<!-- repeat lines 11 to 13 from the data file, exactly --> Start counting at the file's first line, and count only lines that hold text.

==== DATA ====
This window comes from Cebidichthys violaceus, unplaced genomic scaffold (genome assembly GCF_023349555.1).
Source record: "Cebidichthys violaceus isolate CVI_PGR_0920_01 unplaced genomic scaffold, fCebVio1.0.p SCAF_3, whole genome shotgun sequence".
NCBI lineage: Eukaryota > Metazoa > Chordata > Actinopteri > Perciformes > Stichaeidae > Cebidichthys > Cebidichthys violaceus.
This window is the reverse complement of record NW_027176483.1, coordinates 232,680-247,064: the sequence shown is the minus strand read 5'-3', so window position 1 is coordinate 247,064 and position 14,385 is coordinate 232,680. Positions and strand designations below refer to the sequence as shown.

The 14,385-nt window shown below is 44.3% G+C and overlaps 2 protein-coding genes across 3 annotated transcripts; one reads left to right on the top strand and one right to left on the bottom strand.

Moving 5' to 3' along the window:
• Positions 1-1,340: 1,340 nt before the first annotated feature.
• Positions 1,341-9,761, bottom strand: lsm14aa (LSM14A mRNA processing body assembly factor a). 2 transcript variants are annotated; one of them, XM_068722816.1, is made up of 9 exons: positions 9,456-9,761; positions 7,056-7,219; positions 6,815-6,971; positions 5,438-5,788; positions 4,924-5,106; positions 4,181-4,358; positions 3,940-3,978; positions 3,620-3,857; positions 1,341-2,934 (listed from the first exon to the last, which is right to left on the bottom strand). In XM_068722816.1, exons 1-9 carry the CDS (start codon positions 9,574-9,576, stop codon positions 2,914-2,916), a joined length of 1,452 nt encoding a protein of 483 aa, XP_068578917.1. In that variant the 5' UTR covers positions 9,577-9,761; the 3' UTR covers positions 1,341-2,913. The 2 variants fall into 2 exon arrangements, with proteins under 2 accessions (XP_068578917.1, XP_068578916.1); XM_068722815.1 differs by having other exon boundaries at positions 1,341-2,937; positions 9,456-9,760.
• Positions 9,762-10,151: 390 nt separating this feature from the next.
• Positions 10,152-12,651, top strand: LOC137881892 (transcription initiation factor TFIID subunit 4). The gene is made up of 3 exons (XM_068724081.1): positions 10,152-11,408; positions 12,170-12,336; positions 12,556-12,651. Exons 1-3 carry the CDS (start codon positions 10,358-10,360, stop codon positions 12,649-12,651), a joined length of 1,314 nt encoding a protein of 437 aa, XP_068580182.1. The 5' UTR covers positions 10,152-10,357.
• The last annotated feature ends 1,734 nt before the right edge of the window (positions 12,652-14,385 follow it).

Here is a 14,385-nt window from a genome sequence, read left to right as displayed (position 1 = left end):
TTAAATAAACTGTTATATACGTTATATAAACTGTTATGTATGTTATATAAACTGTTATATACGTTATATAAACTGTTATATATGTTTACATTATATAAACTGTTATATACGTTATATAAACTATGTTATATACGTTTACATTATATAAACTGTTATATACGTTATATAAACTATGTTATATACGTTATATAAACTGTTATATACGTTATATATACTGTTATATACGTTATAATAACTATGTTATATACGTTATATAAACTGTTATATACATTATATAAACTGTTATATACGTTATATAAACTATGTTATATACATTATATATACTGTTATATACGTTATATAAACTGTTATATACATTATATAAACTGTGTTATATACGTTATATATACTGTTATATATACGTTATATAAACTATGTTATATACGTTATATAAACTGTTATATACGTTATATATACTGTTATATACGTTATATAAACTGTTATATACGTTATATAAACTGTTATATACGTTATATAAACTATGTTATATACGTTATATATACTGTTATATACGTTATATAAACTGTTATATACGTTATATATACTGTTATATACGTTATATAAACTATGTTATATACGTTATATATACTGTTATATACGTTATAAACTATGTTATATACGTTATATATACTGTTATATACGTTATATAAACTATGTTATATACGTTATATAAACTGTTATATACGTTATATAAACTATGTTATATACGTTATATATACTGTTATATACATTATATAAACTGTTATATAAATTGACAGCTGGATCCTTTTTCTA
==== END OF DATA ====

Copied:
• The last annotated feature ends 1,734 nt before the right edge of the window (positions 12,652-14,385 follow it).

Here is a 14,385-nt window from a genome sequence, read left to right as displayed (position 1 = left end):
TTAAATAAACTGTTATATACGTTATATAAACTGTTATGTATGTTATATAAACTGTTATATACGTTATATAAACTGTTATATATGTTTACATTATATAAACTGTTATATACGTTATATAAACTATGTTATATACGTTTACATTATATAAACTGTTATATACGTTATATAAACTATGTTATATACGTTATATAAACTGTTATATACGTTATATATACTGTTATATACGTTATAATAACTATGTTATATACGTTATATAAACTGTTATATACATTATATAAACTGTTATATACGTTATATAAACTATGTTATATACATTATATATACTGTTATATACGTTATATAAACTGTTATATACATTATATAAACTGTGTTATATACGTTATATATACTGTTATATATACGTTATATAAACTATGTTATATACGTTATATAAACTGTTATATACGTTATATATACTGTTATATACGTTATATAAACTGTTATATACGTTATATAAACTGTTATATACGTTATATAAACTATGTTATATACGTTATATATACTGTTATATACGTTATATAAACTGTTATATACGTTATATATACTGTTATATACGTTATATAAACTATGTTATATACGTTATATATACTGTTATATACGTTATAAACTATGTTATATACGTTATATATACTGTTATATACGTTATATAAACTATGTTATATACGTTATATAAACTGTTATATACGTTATATAAACTATGTTATATACGTTATATATACTGTTATATACATTATATAAACTGTTATATAAATTGACAGCTGGATCCTTTTTCTA